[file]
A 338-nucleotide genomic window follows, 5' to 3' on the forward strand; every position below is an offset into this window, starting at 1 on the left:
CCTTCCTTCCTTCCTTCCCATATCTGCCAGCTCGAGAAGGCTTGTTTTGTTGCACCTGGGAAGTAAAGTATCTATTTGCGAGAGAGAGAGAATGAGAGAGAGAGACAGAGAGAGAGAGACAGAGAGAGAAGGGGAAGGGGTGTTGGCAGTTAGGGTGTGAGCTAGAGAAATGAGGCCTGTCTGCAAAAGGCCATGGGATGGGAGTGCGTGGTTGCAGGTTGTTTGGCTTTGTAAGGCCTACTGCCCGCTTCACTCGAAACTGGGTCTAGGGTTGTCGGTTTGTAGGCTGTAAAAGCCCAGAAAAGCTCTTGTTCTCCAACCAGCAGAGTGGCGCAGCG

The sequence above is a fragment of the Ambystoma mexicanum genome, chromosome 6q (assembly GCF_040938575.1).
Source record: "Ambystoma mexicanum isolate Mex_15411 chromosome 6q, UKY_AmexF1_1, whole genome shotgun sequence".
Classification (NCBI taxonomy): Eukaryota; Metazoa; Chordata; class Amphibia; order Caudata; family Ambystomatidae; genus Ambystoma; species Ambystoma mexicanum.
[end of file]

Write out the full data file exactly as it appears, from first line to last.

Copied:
A 338-nucleotide genomic window follows, 5' to 3' on the forward strand; every position below is an offset into this window, starting at 1 on the left:
CCTTCCTTCCTTCCTTCCCATATCTGCCAGCTCGAGAAGGCTTGTTTTGTTGCACCTGGGAAGTAAAGTATCTATTTGCGAGAGAGAGAGAATGAGAGAGAGAGACAGAGAGAGAGAGACAGAGAGAGAAGGGGAAGGGGTGTTGGCAGTTAGGGTGTGAGCTAGAGAAATGAGGCCTGTCTGCAAAAGGCCATGGGATGGGAGTGCGTGGTTGCAGGTTGTTTGGCTTTGTAAGGCCTACTGCCCGCTTCACTCGAAACTGGGTCTAGGGTTGTCGGTTTGTAGGCTGTAAAAGCCCAGAAAAGCTCTTGTTCTCCAACCAGCAGAGTGGCGCAGCG

The sequence above is a fragment of the Ambystoma mexicanum genome, chromosome 6q (assembly GCF_040938575.1).
Source record: "Ambystoma mexicanum isolate Mex_15411 chromosome 6q, UKY_AmexF1_1, whole genome shotgun sequence".
Classification (NCBI taxonomy): Eukaryota; Metazoa; Chordata; class Amphibia; order Caudata; family Ambystomatidae; genus Ambystoma; species Ambystoma mexicanum.